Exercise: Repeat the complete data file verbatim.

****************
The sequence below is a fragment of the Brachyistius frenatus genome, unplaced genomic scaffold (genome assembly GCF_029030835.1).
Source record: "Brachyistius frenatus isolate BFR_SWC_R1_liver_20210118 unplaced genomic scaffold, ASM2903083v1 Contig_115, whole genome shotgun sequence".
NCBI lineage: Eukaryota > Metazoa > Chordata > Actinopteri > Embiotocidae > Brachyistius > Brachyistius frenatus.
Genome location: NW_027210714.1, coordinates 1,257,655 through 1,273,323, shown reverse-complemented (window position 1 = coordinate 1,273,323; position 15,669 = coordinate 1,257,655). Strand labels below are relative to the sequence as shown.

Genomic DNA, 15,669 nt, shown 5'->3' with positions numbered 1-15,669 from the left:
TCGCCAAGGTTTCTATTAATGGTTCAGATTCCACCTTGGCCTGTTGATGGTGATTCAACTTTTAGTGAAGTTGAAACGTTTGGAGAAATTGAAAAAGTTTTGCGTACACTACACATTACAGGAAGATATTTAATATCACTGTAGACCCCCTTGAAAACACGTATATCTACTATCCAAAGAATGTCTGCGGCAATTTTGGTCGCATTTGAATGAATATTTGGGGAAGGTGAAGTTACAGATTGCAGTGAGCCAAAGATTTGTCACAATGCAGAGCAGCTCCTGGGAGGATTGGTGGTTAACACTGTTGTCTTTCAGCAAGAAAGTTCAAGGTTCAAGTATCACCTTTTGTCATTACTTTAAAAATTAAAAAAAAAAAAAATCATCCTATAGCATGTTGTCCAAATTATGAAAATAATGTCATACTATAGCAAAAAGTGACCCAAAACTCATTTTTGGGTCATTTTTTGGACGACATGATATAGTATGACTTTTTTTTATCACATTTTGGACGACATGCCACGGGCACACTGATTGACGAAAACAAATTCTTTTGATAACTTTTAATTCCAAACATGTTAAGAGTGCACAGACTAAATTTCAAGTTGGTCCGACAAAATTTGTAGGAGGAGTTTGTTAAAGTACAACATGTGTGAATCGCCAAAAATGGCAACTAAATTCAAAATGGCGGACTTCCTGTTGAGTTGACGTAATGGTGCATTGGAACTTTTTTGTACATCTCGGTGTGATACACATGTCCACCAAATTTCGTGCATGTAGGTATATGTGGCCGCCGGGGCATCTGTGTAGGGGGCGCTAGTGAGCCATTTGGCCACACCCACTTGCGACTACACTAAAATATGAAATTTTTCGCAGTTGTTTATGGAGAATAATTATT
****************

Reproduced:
The sequence below is a fragment of the Brachyistius frenatus genome, unplaced genomic scaffold (genome assembly GCF_029030835.1).
Source record: "Brachyistius frenatus isolate BFR_SWC_R1_liver_20210118 unplaced genomic scaffold, ASM2903083v1 Contig_115, whole genome shotgun sequence".
NCBI lineage: Eukaryota > Metazoa > Chordata > Actinopteri > Embiotocidae > Brachyistius > Brachyistius frenatus.
Genome location: NW_027210714.1, coordinates 1,257,655 through 1,273,323, shown reverse-complemented (window position 1 = coordinate 1,273,323; position 15,669 = coordinate 1,257,655). Strand labels below are relative to the sequence as shown.

Genomic DNA, 15,669 nt, shown 5'->3' with positions numbered 1-15,669 from the left:
TCGCCAAGGTTTCTATTAATGGTTCAGATTCCACCTTGGCCTGTTGATGGTGATTCAACTTTTAGTGAAGTTGAAACGTTTGGAGAAATTGAAAAAGTTTTGCGTACACTACACATTACAGGAAGATATTTAATATCACTGTAGACCCCCTTGAAAACACGTATATCTACTATCCAAAGAATGTCTGCGGCAATTTTGGTCGCATTTGAATGAATATTTGGGGAAGGTGAAGTTACAGATTGCAGTGAGCCAAAGATTTGTCACAATGCAGAGCAGCTCCTGGGAGGATTGGTGGTTAACACTGTTGTCTTTCAGCAAGAAAGTTCAAGGTTCAAGTATCACCTTTTGTCATTACTTTAAAAATTAAAAAAAAAAAAAATCATCCTATAGCATGTTGTCCAAATTATGAAAATAATGTCATACTATAGCAAAAAGTGACCCAAAACTCATTTTTGGGTCATTTTTTGGACGACATGATATAGTATGACTTTTTTTTATCACATTTTGGACGACATGCCACGGGCACACTGATTGACGAAAACAAATTCTTTTGATAACTTTTAATTCCAAACATGTTAAGAGTGCACAGACTAAATTTCAAGTTGGTCCGACAAAATTTGTAGGAGGAGTTTGTTAAAGTACAACATGTGTGAATCGCCAAAAATGGCAACTAAATTCAAAATGGCGGACTTCCTGTTGAGTTGACGTAATGGTGCATTGGAACTTTTTTGTACATCTCGGTGTGATACACATGTCCACCAAATTTCGTGCATGTAGGTATATGTGGCCGCCGGGGCATCTGTGTAGGGGGCGCTAGTGAGCCATTTGGCCACACCCACTTGCGACTACACTAAAATATGAAATTTTTCGCAGTTGTTTATGGAGAATAATTATT